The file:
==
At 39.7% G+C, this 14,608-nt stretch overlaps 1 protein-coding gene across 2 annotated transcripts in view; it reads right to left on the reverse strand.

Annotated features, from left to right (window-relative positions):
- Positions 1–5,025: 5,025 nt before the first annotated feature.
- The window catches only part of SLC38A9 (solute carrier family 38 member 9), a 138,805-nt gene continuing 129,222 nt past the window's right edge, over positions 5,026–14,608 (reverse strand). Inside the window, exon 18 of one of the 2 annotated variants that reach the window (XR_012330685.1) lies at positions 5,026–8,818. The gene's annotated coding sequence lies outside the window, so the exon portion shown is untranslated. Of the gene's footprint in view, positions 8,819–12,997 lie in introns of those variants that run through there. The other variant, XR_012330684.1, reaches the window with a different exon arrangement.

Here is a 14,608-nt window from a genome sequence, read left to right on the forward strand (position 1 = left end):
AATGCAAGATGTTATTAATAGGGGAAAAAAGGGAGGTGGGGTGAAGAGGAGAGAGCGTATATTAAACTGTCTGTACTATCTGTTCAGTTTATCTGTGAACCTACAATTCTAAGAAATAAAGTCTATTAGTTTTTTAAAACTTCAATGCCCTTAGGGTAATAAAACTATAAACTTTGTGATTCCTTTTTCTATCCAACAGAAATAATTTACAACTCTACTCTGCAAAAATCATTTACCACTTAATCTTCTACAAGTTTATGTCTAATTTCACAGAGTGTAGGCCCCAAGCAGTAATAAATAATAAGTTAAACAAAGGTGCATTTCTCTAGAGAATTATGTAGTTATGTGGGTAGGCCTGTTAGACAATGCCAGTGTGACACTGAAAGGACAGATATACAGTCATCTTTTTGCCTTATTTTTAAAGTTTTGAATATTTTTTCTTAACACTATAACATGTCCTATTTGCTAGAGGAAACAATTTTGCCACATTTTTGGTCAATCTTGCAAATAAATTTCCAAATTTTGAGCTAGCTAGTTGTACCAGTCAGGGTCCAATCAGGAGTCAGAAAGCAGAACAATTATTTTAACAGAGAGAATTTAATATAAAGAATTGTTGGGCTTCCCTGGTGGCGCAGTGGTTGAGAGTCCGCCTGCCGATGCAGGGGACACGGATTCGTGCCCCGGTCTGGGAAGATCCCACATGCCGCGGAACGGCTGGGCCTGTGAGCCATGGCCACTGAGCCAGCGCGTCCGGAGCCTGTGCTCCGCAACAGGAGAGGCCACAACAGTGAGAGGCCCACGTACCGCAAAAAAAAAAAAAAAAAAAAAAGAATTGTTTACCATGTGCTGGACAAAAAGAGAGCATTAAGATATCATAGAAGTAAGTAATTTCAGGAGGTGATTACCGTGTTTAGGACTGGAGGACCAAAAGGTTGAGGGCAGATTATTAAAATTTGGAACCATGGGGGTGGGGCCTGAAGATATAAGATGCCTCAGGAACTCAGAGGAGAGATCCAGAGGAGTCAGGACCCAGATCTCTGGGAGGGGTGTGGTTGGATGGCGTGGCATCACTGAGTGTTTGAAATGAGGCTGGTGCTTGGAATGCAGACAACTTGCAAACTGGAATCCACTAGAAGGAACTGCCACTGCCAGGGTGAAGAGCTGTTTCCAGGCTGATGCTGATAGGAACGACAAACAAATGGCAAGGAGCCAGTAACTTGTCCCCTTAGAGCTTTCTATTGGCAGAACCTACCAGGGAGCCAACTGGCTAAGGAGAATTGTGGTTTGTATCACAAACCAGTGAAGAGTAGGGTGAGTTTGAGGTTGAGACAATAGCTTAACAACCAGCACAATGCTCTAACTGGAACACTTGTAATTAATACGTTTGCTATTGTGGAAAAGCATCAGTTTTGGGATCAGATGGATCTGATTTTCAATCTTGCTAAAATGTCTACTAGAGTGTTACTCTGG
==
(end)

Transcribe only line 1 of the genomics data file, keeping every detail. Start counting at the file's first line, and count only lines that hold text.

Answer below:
At 39.7% G+C, this 14,608-nt stretch overlaps 1 protein-coding gene across 2 annotated transcripts in view; it reads right to left on the reverse strand.